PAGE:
PACtoDOC

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Man I'll tell you, if all Pods had to go through the type of residency they have here at John Peter Smith in Fort Worth, Texas, Pods would get a great deal more respect!! These residents are super. They act as interns on the medicine service just as MD/DO's, and I have found them very competent. If consistency could be spread across the board for all Pod residencies to meet this standard, and if Pods could take the USMLE, then I think their proliferation would indeed be sealed.

So if you are a Pod student and are looking for a bad ass residency, its here in Fort Worth.
 

diabeticfootdr

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PACtoDOC said:
Man I'll tell you, if all Pods had to go through the type of residency they have here at John Peter Smith in Fort Worth, Texas, Pods would get a great deal more respect!! These residents are super. They act as interns on the medicine service just as MD/DO's, and I have found them very competent. If consistency could be spread across the board for all Pod residencies to meet this standard, and if Pods could take the USMLE, then I think their proliferation would indeed be sealed.

So if you are a Pod student and are looking for a bad ass residency, its here in Fort Worth.
DPM residencies have to comply with the manditory standards set up by the Council on Podiatric Medical Education by 2006. Most residencies have already converted to the new system of comprehensive, nationally standardized residency.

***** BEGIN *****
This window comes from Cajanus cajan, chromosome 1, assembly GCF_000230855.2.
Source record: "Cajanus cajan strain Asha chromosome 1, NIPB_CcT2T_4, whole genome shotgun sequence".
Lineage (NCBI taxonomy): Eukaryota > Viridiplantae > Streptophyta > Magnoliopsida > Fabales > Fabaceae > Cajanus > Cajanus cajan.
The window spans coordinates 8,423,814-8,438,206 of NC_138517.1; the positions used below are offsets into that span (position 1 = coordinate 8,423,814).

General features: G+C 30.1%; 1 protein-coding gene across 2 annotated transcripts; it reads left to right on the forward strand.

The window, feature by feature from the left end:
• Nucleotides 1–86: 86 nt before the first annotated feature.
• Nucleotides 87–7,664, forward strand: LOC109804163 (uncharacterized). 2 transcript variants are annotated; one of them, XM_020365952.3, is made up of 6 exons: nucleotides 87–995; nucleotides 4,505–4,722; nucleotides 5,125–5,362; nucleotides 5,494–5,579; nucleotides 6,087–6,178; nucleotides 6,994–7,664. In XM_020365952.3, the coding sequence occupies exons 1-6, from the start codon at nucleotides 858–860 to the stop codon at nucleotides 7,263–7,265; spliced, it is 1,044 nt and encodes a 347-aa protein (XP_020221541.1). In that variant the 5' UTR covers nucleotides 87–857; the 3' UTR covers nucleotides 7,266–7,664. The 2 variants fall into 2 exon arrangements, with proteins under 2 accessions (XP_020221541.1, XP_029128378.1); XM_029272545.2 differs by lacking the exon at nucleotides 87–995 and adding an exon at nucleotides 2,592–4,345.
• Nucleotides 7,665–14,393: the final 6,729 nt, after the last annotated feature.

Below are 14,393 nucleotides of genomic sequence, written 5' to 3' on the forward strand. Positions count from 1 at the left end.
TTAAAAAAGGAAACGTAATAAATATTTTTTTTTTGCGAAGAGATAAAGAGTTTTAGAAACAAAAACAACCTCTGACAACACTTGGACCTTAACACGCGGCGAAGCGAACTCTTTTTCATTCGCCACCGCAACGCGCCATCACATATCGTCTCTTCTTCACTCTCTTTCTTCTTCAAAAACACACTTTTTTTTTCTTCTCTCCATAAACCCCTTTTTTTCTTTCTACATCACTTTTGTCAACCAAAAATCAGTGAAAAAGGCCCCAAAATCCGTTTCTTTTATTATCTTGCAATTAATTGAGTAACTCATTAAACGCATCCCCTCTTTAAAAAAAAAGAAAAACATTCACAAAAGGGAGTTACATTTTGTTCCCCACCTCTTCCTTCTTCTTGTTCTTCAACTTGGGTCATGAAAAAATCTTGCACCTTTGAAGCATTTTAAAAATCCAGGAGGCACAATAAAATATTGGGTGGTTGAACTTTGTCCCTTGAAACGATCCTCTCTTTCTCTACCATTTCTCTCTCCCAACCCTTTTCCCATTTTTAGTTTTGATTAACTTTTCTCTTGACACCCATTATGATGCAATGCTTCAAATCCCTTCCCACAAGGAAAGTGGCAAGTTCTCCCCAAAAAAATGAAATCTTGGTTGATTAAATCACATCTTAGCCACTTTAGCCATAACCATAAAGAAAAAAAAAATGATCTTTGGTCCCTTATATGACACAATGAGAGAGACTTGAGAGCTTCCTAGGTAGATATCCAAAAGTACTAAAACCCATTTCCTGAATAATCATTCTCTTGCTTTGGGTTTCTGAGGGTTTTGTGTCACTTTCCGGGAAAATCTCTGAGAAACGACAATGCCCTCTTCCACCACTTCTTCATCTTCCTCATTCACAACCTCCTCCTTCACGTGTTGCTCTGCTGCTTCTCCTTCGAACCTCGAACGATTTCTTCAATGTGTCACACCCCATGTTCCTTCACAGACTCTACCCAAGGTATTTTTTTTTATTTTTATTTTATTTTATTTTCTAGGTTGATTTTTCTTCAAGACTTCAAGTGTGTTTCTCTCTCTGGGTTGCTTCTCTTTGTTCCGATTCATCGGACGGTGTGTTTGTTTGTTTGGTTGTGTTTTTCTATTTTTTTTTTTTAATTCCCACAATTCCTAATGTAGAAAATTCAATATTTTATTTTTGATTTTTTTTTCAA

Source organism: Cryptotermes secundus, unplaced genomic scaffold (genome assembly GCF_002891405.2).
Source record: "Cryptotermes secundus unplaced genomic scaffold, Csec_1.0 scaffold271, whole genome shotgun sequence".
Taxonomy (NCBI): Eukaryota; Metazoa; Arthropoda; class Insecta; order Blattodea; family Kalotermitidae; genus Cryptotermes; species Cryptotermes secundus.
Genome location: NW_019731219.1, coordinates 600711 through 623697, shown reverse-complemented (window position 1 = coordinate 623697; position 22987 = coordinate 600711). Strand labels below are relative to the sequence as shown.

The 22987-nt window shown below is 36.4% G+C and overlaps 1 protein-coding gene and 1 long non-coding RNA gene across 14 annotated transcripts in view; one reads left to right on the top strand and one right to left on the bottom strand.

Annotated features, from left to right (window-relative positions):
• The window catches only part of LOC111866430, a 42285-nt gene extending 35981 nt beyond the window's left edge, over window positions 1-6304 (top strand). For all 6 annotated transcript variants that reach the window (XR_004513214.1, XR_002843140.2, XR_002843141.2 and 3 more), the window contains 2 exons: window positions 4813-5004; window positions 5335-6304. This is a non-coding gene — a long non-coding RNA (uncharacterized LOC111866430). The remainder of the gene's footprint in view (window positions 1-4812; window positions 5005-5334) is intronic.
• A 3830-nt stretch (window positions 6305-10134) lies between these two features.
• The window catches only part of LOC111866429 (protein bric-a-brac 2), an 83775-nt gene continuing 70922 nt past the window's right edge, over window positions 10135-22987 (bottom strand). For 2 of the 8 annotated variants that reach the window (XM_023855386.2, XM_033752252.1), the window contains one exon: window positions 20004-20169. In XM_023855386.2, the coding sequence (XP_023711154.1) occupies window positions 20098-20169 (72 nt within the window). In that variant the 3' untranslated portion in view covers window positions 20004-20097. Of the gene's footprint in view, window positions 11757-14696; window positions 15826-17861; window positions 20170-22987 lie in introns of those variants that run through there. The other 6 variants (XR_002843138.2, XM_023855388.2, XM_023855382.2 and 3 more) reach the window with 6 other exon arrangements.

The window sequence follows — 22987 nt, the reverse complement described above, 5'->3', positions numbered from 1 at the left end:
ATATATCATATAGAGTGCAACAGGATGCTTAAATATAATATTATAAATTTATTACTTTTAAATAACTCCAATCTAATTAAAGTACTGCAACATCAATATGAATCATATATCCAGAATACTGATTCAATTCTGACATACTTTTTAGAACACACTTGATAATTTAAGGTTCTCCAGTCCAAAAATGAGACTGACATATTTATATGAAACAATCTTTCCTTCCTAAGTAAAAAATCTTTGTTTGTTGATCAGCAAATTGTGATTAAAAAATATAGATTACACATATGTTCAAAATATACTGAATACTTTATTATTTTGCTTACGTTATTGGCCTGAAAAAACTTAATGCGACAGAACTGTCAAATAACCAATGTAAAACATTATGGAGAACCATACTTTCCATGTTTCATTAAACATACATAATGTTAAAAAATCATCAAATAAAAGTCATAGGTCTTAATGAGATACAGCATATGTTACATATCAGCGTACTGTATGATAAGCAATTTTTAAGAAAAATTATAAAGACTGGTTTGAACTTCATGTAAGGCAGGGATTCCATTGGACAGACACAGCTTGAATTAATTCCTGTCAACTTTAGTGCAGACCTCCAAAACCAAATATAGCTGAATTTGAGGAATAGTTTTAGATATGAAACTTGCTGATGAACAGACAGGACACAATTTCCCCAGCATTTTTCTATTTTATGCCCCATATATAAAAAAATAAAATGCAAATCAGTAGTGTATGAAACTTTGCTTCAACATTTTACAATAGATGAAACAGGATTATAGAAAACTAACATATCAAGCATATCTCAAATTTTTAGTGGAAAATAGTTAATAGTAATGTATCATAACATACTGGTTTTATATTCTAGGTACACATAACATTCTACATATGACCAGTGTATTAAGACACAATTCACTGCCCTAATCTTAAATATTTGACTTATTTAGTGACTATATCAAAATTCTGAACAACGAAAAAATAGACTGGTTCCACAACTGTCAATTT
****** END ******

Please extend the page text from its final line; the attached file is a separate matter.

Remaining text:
So soon, all residency trained DPMs will have the same training no matter where they do residency.

yes, the Texas residencies are known for being very good!
 
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PACtoDOC

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diabeticfootdr said:
DPM residencies have to comply with the manditory standards set up by the Council on Podiatric Medical Education by 2006. Most residencies have already converted to the new system of comprehensive, nationally standardized residency.

So soon, all residency trained DPMs will have the same training no matter where they do residency.

yes, the Texas residencies are known for being very good!
When I was a PA, we had a Pod in our practice and he got stuck with sharing a private office with me. We became very good friends and still are today. He was a preceptor for residents in the Houston (Harris County) program and I was always amazed at how little these guys had to do in the hospital and in clinic. It was not like it is here at JPS. it was more like a shaddowing experience.
 

ILuvScut

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PACtoDOC said:
When I was a PA, we had a Pod in our practice and he got stuck with sharing a private office with me. We became very good friends and still are today. He was a preceptor for residents in the Houston (Harris County) program and I was always amazed at how little these guys had to do in the hospital and in clinic. It was not like it is here at JPS. it was more like a shaddowing experience.
Why on earth would ANYONE go to a Pod for surgery instead of an ankle and foot Orthopod - just makes no sense. Please stay to clipping toenails.
 
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PACtoDOC

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ILuvScut said:
Why on earth would ANYONE go to a Pod for surgery instead of an ankle and foot Orthopod - just makes no sense. Please stay to clipping toenails.
There are lots of foot surgeries that neither require the expertise of the Ortho foot surgeon nor can wait to see one. In our institution there are no Ortho foot guys which means the patient either travels 30 miles, waits 6 months, or has it done by Pods who do routine surgeries all the time. I used to think like you in many respects. But there just are not enough ortho foot specialists around to see every foot problem.